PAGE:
Now I know, you would say the market moves based on liquidity.

    I agree. But this is a time when everybody is talking about tapering and the end of free money era.

    I'm sure you would be aware of what is happening in the Nasdaq and tech stocks.

    The same is with many newly listed companies. They don't have a strong enough business to list at the valuations they did.

Read the entire piece here: Why You Should Not Buy Stocks Like Zomato in this Market Crash.

Meanwhile, Richa, our smallcap expert, believes you don't need to invest in Zomato to play the food delivery megatrend.

She says there is a better and unique backdoor way...

  • I'm glad to share, for this month's recommendation, we have found a business that could be a big beneficiary of another growing trend - the rise food delivery services.

    No, I'm not referring to the upcoming Zomato IPO.

    For all the hype, a loss making and cash burning business is not what I would be comfortable recommending, that too at the time of its IPO.

    However, it's obvious that an increase in food delivery networks will lead to higher demand for packaging products as well, especially specialised packaging - pizza boxes, paper cups, spoons, forks, and so on.

    This industry is expected to grow in double digits over the next few years. It will be one of the growth drivers for this smallcap stock I will be recommending.

    The business is one of the most profitable in its niche. It has shown great resilience in a pandemic and is likely to get stronger from here.

    With the introduction of new products and an expansion in capacity, I expect its profits to grow four times. The stock could potentially more than double in less than three years.

Read Richa's piece here.

So, was the valuation guru right in his valuation techniques after all?

It was a bold statement to make at that time. When the markets seemed to be in a bull run and there was not stopping these stocks.

But was Aswath Damodaran right in valuing Zomato at just Rs 41 per share?

Rs 41 seems like a big understatement, given its name rhymes with Tomato, which is available between Rs 50-55 per kg. That started the phrase - Zomato at the price of a Tomato. Earlier this month, Zomato's stock price officially traded lower than 1 kg of Tomato, from which its name was derived.

It appears Damodaran's price was justified after all as shares of Zomato nearly came to the levels he suggested.

Have a look at the chart below which will show you the journey of Zomato since listing.

Investors in Zomato have sighed a relief today as Mr. Market has rewarded the stock with 18% gains. All this despite raking in huge losses.

In intraday trade today, Zomato rose over 19% to Rs 67.6, its biggest rally since listing. Once again, Zomato's market value is back above Rs 500 bn.

Today's rally could be due to various reasons including brokerages posting positive views and raising their target prices.

Another reason could be the company's management commentary, where investors are expecting Zomato to lay out big growth plans.

An analysts' call is scheduled today at 5:30 PM.

Key takeaways from Zomato's Q4 results

In its Q4 results, Zomato's revenue surged sequentially as new customers propelled a surge in order volumes.

During the quarter, Zomato's gross order value (the total value of all food delivery orders placed on the platform) surged a massive 77% to a record high, while average monthly transacting customers were also at an all-time high of 15.7 m.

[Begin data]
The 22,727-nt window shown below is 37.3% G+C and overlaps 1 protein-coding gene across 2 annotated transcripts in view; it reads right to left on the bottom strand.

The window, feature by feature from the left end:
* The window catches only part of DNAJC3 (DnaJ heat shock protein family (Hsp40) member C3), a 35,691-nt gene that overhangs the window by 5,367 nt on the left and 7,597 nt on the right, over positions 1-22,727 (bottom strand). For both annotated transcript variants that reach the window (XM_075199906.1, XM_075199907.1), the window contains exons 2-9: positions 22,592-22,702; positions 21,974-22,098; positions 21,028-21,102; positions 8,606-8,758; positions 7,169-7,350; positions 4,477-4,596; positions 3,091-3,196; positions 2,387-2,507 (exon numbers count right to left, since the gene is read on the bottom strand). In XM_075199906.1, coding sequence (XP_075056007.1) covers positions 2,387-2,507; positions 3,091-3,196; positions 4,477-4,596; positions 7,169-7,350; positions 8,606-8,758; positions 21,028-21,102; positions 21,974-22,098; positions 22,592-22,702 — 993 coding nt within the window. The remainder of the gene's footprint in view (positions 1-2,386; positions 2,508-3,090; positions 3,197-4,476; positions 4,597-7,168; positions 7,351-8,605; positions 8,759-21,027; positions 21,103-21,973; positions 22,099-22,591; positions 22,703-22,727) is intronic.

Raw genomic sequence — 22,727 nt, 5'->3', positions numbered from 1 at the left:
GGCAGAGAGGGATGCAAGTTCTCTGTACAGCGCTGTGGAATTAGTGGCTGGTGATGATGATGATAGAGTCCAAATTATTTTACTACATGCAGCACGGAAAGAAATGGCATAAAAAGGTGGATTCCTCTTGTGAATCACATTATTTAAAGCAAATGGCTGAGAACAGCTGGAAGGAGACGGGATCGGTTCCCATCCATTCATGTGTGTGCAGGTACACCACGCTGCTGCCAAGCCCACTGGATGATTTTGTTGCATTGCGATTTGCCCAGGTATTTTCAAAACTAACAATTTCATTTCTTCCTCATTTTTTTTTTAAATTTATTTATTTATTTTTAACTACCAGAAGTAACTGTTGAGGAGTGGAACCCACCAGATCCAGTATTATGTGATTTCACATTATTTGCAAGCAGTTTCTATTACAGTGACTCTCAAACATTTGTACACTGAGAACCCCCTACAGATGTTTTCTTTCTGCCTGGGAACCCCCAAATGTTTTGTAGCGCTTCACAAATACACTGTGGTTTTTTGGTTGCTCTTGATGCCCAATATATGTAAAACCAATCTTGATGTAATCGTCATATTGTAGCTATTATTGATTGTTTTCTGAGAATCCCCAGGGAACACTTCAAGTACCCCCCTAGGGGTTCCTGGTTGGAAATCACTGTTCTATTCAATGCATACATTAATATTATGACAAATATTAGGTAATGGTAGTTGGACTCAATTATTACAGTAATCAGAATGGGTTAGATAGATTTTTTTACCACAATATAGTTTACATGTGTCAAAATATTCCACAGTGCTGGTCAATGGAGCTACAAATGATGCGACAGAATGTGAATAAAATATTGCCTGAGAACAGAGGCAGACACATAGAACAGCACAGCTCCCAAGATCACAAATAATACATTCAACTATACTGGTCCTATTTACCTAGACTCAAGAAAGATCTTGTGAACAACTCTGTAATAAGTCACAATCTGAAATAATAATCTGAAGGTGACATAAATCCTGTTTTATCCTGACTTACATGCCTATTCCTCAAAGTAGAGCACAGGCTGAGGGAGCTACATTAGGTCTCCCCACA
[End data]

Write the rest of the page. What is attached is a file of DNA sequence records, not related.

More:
Here's Deepinder Goyal, Zomato's CEO, soothing investors:

  • We think our growth trajectory is back on track, and we don't foresee "post-Covid ramifications" affecting our growth rate anymore.

Zomato is now present in 1,000+ towns and cities across India, with more than 300 city additions during the quarter under review.

Another positive for the food delivery company is the recent cut in taxes on fuel prices. In an exchange filing, the company expressed concerns that elevated fuel prices were weighing on the contribution margin as it is not fully passed on to customers.

The tax cut is good news for Zomato as it will reduce its delivery costs.

Investors are now waiting with bated breath about what the company has to say in its first earnings call.

Is it time to take a plunge owing to growth prospects?

Zomato has a sizeable market share with top two players (Zomato and Swiggy) dominating the segment.

Though Amazon and others have planned to enter this space, it will take some time before they reach the higher level and compete with Zomato and Swiggy.

Another growth prospect for Zomato is it operates in a largely untapped market.

While this may sound appealing, remember that Zomato is still a loss-making company. It has been posting cumulative losses for the last five years.

That's the problem with new age tech companies. They may have a very bright future where big profits await them. But now, they are burning a lot of cash.

Happy Investing!

Here are Links to Some Very Insightful Equitymaster Articles and Videos on Zomato:

Disclaimer: This article is for information purposes only. It is not a stock recommendation and should not be treated as such. Learn more about our recommendation services here...

Yash Vora

Yash Vora is a financial writer with the Microcap Millionaires team at Equitymaster. He has followed the stock markets right from his early college days. So, Yash has a keen eye for the big market movers. His clear and crisp writeups offer sharp insights on market moving stocks, fund flows, economic data and IPOs. When not looking at stocks, Yash loves a game of table tennis or chess.